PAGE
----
An Operational Research Specialist will plan and manage their projects and may also commission research, manage budgets, supervise staff and contractors, and identify opportunities where Operational Research can help.

Typical job titles include:

Operational researcher Operational research analyst Operational research consultant Decision support analyst Analytics specialist Operational analyst Management scientist Modeller


Occupation duties

Duty

KSBs

Duty 1 Work with clients to understand a problem and capture their requirements; translating complex, non-routine, real-life customer and business problems into a clear structure and formulating specific questions that can be tackled through analysis of available data and modelling.

K1 K2 K3 K4 K5 K6 K7 K10 K11 K12 K13 K14 K15 K16 K17 K18 K20

S1 S2 S3 S4 S5 S6 S7

B1 B2 B4 B6 B7

Duty 2 Use formal and informal methods (with their clients, subject matter experts, other interested parties) to understand the organisations’ systems and processes.

K1 K2 K3 K4 K5 K6 K13 K14 K15 K16 K17 K18 K19 K25

S1 S2 S3 S4 S5 S6 S7 S13 S14

B1 B2 B4 B6 B7

Duty 3 Relate their understanding of a client problem and organisational context to a set of Operational Research problem archetypes and select appropriate Operational Research methods.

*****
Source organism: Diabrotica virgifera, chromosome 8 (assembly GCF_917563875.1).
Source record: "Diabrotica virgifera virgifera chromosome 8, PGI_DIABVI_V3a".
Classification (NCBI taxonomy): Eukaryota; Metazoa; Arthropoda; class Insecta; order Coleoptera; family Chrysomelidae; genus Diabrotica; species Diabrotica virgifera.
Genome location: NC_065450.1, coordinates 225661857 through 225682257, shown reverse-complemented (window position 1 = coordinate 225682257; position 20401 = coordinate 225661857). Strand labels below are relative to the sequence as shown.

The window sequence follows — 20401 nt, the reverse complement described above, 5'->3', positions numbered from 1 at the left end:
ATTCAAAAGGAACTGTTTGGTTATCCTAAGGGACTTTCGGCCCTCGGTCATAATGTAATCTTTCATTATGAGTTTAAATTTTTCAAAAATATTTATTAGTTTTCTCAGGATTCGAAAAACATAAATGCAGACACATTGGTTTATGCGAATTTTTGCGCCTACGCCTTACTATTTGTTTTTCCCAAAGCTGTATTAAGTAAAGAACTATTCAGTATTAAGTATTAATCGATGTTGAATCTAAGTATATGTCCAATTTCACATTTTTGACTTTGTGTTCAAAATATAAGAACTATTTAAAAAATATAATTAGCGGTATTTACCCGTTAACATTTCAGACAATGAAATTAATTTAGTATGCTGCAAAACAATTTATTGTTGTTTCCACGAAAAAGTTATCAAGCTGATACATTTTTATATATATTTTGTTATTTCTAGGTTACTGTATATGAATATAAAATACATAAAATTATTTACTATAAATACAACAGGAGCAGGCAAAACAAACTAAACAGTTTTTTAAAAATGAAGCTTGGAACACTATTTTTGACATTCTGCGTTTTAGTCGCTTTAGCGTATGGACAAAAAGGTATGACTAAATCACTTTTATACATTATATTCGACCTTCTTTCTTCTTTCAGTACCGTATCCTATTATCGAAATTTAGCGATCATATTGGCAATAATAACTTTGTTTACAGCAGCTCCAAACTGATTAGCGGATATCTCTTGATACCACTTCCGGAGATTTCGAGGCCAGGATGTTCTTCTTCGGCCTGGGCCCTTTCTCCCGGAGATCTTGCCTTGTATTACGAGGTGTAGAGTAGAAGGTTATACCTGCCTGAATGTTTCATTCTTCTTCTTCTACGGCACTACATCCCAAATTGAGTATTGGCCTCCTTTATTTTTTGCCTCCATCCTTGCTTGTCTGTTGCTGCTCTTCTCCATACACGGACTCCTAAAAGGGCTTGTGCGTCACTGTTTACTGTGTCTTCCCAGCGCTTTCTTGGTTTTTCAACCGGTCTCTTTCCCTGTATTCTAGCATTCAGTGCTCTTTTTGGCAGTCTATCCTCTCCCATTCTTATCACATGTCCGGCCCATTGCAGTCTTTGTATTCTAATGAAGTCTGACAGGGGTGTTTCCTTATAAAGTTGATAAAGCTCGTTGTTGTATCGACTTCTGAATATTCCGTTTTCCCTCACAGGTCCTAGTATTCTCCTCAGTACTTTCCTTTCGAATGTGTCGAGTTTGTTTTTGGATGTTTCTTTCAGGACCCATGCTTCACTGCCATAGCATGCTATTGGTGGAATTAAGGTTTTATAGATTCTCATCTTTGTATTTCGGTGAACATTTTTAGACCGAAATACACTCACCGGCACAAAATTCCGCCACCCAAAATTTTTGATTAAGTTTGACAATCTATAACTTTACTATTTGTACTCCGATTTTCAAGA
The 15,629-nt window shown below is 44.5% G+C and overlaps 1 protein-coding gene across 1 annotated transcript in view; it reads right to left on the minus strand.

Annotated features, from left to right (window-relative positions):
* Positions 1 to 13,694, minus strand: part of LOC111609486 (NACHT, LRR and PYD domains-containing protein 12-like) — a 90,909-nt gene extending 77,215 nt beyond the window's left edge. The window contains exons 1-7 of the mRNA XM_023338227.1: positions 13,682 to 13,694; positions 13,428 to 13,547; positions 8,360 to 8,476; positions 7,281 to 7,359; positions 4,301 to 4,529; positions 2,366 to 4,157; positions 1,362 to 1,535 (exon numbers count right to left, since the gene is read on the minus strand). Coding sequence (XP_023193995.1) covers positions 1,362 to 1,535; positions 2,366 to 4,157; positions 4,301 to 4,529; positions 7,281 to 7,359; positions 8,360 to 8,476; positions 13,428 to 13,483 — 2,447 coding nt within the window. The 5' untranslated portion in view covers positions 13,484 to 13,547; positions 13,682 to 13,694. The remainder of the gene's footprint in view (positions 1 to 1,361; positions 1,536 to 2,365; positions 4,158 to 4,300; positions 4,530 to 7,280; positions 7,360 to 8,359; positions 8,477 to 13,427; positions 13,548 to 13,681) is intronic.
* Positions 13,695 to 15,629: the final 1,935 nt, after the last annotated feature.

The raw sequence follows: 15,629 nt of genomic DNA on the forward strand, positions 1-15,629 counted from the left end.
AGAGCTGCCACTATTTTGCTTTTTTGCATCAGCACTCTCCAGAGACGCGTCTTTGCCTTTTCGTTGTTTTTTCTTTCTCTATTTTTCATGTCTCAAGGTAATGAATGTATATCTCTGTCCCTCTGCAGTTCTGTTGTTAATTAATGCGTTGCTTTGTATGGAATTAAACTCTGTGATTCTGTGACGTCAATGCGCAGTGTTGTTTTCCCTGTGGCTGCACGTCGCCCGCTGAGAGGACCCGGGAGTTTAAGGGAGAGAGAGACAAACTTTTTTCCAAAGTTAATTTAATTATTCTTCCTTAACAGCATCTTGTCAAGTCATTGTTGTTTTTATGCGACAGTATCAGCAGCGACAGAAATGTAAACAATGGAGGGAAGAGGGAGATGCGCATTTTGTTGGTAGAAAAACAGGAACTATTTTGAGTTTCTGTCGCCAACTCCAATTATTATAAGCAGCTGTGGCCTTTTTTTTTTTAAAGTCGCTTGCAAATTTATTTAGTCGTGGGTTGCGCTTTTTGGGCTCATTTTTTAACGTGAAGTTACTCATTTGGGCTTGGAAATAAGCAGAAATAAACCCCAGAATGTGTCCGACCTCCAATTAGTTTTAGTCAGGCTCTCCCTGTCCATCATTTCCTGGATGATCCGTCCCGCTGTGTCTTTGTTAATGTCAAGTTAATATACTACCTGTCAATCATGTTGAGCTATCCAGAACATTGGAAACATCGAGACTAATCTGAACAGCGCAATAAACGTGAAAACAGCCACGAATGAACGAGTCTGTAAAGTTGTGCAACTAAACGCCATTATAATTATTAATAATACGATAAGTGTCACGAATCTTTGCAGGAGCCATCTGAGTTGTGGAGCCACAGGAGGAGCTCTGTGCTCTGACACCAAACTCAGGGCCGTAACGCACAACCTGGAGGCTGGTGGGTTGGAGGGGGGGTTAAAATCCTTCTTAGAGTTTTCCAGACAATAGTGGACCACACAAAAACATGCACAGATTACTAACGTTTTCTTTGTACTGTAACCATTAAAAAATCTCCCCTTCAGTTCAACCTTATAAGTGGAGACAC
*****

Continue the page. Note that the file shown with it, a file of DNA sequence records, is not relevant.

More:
K1 K2 K3 K4 K5 K6 K7 K10 K11 K12 K13 K14 K15 K16 K17 K18 K19 K20 K25

S1 S2 S3 S4 S5 S6 S7 S12 S13 S14 S19 S21

B1 B4 B5 B6 B7 B8

Duty 4 Carry out analysis using a range of Operational Research methods, adapting and developing them to meet client needs whilst understanding their limitations.

K1 K2 K3 K4 K5 K6 K7 K9 K13 K14 K15 K17 K18 K19 K22 K23 K25

S8 S9 S10 S12 S15 S16 S18 S23

B1 B4 B5 B6 B7 B8

Duty 5 Identify what data is available to help solve a problem and how to acquire it and manipulate it, applying appropriate data protection principles.

K4 K5 K6 K7 K8 K9 K13 K14 K15

S3 S4 S5 S8 S9 S10 S13 S14 S23

B2 B5 B6

Duty 6 Develop and implement methods to quality assure their work and others’ analyses.

K1 K2 K3 K7 K8 K10 K11 K12 K19 K22 K23 K24 K25

S6 S7 S8 S9 S10

B3 B5 B7

Duty 7 Communicate their analysis and recommendations with impact to their clients, specialist and non-specialist audiences to help them make decisions; including the strengths and limitations of the analysis and underlying data.